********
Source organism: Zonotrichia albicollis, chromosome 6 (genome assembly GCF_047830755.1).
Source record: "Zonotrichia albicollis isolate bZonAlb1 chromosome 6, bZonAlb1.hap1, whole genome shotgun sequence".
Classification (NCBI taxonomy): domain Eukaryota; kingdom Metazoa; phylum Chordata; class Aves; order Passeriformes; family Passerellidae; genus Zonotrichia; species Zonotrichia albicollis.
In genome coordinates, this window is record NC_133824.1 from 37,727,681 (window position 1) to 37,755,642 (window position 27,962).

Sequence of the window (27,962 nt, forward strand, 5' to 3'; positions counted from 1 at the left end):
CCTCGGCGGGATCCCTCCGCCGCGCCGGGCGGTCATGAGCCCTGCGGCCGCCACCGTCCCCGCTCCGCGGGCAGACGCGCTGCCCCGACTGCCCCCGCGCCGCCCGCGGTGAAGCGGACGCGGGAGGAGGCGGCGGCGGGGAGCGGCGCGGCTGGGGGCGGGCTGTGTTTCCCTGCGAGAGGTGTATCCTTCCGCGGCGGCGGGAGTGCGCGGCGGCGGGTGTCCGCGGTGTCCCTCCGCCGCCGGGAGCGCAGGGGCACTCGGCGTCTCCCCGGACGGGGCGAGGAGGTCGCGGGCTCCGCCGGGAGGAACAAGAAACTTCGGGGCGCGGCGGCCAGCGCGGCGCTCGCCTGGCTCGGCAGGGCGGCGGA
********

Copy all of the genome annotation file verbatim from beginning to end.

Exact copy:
Source organism: Zonotrichia albicollis, chromosome 6 (genome assembly GCF_047830755.1).
Source record: "Zonotrichia albicollis isolate bZonAlb1 chromosome 6, bZonAlb1.hap1, whole genome shotgun sequence".
Classification (NCBI taxonomy): domain Eukaryota; kingdom Metazoa; phylum Chordata; class Aves; order Passeriformes; family Passerellidae; genus Zonotrichia; species Zonotrichia albicollis.
In genome coordinates, this window is record NC_133824.1 from 37,727,681 (window position 1) to 37,755,642 (window position 27,962).

Sequence of the window (27,962 nt, forward strand, 5' to 3'; positions counted from 1 at the left end):
CCTCGGCGGGATCCCTCCGCCGCGCCGGGCGGTCATGAGCCCTGCGGCCGCCACCGTCCCCGCTCCGCGGGCAGACGCGCTGCCCCGACTGCCCCCGCGCCGCCCGCGGTGAAGCGGACGCGGGAGGAGGCGGCGGCGGGGAGCGGCGCGGCTGGGGGCGGGCTGTGTTTCCCTGCGAGAGGTGTATCCTTCCGCGGCGGCGGGAGTGCGCGGCGGCGGGTGTCCGCGGTGTCCCTCCGCCGCCGGGAGCGCAGGGGCACTCGGCGTCTCCCCGGACGGGGCGAGGAGGTCGCGGGCTCCGCCGGGAGGAACAAGAAACTTCGGGGCGCGGCGGCCAGCGCGGCGCTCGCCTGGCTCGGCAGGGCGGCGGA